Following the success of Stanford University’s School of Medicine MyHeart Counts cardiovascular health study, researchers at Yale School of Medicine have released the Yale Cardiomyopathy Index app as part of a study on US residents who have or are at risk of developing cardiomyopathy – a disease of the heart muscle.

Designed using ResearchKit, Apple’s open source platform that allows researchers and developers to create apps for medical research, participants are required to take self-assessments about their quality of life and heart-related symptoms. They also have the option to perform six-minute walk tests to analyse their physical abilities and heart rate trends.

The iPhone-based study was developed by Assistant Professor of Pediatric Cardiology and Director of the Pediatric Heart Failure Program at Yale School of Medicine, E. Kevin Hall, who according to Buzzfeed, coded the app himself in his spare time, and Assistant Professor of Genetics and of Paediatrics, Dr Michele Spencer-Manzon.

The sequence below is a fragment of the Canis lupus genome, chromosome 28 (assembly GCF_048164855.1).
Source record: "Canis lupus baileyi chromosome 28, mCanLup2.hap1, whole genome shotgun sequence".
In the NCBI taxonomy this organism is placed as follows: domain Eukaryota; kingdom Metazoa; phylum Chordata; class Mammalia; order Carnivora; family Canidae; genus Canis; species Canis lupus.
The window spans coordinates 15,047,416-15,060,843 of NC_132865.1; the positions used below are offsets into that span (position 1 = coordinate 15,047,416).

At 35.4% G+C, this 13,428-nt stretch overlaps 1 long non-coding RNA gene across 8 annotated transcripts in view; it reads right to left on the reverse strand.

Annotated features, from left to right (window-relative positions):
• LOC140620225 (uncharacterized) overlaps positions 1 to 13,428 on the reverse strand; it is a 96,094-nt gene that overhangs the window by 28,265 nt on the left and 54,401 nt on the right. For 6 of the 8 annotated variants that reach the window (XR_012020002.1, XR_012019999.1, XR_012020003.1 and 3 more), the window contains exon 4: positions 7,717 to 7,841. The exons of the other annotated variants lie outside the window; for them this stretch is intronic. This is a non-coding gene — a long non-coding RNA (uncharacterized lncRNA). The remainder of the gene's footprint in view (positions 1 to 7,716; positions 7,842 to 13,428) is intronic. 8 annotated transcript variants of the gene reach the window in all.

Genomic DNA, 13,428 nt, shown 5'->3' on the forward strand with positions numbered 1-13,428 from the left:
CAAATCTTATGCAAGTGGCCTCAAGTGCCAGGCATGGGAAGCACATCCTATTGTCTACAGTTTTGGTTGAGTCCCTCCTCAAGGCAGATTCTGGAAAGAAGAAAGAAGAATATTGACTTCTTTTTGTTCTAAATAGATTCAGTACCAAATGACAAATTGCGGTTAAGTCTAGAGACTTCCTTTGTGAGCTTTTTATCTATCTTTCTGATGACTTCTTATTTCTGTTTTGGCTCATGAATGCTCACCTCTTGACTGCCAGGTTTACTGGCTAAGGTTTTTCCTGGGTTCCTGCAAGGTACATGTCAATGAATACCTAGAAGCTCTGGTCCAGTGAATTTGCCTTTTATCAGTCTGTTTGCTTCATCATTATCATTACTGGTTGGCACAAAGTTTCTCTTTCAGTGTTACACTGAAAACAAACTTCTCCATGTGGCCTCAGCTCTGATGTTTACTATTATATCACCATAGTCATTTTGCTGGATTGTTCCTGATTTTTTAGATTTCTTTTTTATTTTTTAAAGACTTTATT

The study is open to anyone between the ages of 2 and 80. For participants who are under 18 their parents will be required to take part in the study, and for participants aged 2 to 7 their parents will take part in the study on their own, answering questions for their children. These younger age groups are given a tailored set of surveys that aim to identify how cardiomyopathy affects them.

“Our study is the first to use ResearchKit to better understand these heart issues affecting children and young adults. With a parent or guardian’s permission and co-participation, children as young as 8 can provide assessments of how their cardiomyopathy, or their risk of developing a cardiomyopathy, affects their daily lives,” said Hall.

“Understanding how these conditions affect people’s day-to-day lives is of significant importance in better treating patients. We believe this app will go a long way in helping us learn how to improve patients’ quality of life,” concluded Hall.

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